Any word on who the store manager is in CO? If the store team has anything to do with the former Apple SM/GM, don't expect much. While Microsoft hired some talented folks from Apple - he's not at their level.

If nothing else, you have to admit that launching a Microsoft store on the same day as the iPhone 4 takes balls.
post #20 of 235
Hey, Microsoft: good luck with all of the dust, tumbleweeds, and that skeleton dude in cowboy hat & boots playing the harmonica at the door to the saloon.

Seriously, I don't think they'll be as vacant as Chernobyl, but close!
post #21 of 235
I know you all think this is stupid of MS (and partially rightly so) but there are things that they can do in their own store to show off features of Windows 7 that places like Best Buy simply won't do. Has anyone ever gone to Best Buy, tried out a computer, and then realized they had either set something up wrong or one of the advertised features wasn't hooked up? Intel WiDi is a perfect example.

BTW, if one of these stores is opening at your local mall and you can somehow get both the Apple store and MS store in a single photo, go and take a picture on the iphone 4 launch day. It should be a good laugh.
post #22 of 235
Appleites, do your duty.
post #23 of 235
I think they're hoping a few poor souls will get lost on their way to the Apple Store and...
post #24 of 235
I may take some flack for this, but in spite of their overwhelming success and popularity, I don't consider most of the Apple stores (especially the mall stores) to be all that special. So they're brightly lit, have parsons tables and lighted displays on the walls....big deal. And they charge list price for everything. Why would I buy a third-party accessory in an Apple store when I could get it for less elsewhere?

The real benefit of Apple stores is that they have lots of working equipment with loaded software. Most other retailers actually lock you out of the machines or have no software loaded on them or don't have them connected to a network, so you can't do anything with them.

The perceived benefit of Apple stores is seeing this really nice environment (especially the flagship stores), filled with people swarming around the Apple products. I know New York is the "city that never sleeps", but I still find it amazing that when you walk into the Fifth Avenue store at 2am, it's mobbed with people. It drives home the message that Apple must be the product you want to own because it seems like everyone else wants to own it.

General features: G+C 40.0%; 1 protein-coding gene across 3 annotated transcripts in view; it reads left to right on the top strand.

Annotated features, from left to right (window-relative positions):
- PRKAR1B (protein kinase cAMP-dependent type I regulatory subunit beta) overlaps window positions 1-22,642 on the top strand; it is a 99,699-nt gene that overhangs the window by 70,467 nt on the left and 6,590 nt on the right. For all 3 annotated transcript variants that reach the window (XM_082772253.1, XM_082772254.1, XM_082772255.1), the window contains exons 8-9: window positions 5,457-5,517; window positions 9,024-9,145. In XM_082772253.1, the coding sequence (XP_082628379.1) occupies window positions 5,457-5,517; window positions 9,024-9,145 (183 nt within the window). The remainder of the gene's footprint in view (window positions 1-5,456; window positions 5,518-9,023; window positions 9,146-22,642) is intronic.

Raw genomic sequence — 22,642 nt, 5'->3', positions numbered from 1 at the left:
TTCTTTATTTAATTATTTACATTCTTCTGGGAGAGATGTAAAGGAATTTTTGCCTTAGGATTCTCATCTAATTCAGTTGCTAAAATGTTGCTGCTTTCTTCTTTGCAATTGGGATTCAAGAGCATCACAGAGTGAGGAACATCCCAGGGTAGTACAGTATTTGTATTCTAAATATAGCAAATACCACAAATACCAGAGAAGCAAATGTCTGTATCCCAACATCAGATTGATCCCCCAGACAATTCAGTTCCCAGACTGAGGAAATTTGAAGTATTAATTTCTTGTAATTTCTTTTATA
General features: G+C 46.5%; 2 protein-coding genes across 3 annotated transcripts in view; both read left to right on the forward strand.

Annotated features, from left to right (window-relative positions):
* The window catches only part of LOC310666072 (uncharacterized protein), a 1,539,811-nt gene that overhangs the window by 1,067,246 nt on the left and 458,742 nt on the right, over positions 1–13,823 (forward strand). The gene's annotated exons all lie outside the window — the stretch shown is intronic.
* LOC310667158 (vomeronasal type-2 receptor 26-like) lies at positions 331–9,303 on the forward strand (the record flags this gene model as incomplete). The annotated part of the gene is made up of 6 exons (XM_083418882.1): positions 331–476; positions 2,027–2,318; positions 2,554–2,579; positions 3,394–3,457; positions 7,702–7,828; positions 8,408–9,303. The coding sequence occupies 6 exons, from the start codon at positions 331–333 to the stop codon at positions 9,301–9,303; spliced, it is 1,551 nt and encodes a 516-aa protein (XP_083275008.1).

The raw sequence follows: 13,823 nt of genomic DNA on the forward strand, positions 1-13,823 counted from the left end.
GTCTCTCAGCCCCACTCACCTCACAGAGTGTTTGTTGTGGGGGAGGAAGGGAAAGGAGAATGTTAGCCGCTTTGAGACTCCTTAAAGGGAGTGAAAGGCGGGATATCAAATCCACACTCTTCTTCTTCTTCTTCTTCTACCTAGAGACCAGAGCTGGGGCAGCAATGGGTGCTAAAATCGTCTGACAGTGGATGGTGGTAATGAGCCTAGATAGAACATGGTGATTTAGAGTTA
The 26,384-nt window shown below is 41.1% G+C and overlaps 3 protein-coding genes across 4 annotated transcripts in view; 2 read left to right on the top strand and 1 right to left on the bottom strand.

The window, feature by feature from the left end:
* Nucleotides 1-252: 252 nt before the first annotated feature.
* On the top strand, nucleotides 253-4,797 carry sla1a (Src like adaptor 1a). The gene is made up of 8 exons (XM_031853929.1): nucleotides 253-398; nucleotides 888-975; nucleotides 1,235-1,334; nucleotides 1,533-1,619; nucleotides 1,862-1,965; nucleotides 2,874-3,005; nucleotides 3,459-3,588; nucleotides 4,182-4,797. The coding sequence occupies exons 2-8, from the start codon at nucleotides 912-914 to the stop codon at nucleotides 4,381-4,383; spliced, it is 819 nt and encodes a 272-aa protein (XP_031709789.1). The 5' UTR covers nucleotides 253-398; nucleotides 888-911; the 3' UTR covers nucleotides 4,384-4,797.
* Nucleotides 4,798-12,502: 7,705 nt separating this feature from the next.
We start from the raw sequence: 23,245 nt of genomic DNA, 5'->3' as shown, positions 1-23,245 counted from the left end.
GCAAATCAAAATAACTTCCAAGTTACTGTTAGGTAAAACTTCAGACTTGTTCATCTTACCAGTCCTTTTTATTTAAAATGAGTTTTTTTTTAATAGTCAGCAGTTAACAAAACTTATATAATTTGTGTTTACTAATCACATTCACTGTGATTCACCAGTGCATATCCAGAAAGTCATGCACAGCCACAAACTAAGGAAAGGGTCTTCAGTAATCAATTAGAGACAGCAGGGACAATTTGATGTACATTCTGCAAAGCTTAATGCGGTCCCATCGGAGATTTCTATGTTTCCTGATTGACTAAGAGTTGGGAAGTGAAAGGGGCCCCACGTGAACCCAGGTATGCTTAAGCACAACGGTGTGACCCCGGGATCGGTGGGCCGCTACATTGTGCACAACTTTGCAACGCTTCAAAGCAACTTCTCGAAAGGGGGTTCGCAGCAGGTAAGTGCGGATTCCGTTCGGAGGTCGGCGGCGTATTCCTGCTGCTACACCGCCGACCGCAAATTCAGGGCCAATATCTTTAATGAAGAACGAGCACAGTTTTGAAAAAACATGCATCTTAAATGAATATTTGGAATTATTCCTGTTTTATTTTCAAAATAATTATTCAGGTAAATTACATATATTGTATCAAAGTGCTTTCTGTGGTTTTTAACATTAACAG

Apple needed to get into retail because before the advent of the Apple stores, most third party retail did a really lousy job of presenting Apple products. And in retrospect, especially with the closing of CompUSA and Circuit City, it was a genius move, because imagine where Apple might be today if they didn't open their own retail and didn't have these chains to rely upon, as bad as they were.

However, having said all that, if Microsoft is perceived as copying Apple, even if Microsoft's retail endeavor has a different strategy and purpose, Microsoft's stores can do more harm than good for Microsoft. And considering how most CE retail already supports Wintel, did Microsoft really need to open retail stores?

And is the Microsoft store going to feature Microsoft's Mac software products?

I can't wait until people start walking into the Microsoft Store, going to their version of the Genius Bar, throwing their barely working laptop at them and screaming, "get this piece of crap working!" If Microsoft pulls a "well you have to take off all the third party software" line on people, there will be riots. And if they tell people they can fix it by wiping the hard disk and re-installing the OS, that's not going to go over too well either. It's going to be really interesting to see how this all works out. In the locations where there's both a Microsoft and an Apple store, I'd love to see research that shows how many people walk from the Microsoft store to the Apple store and vice-versa.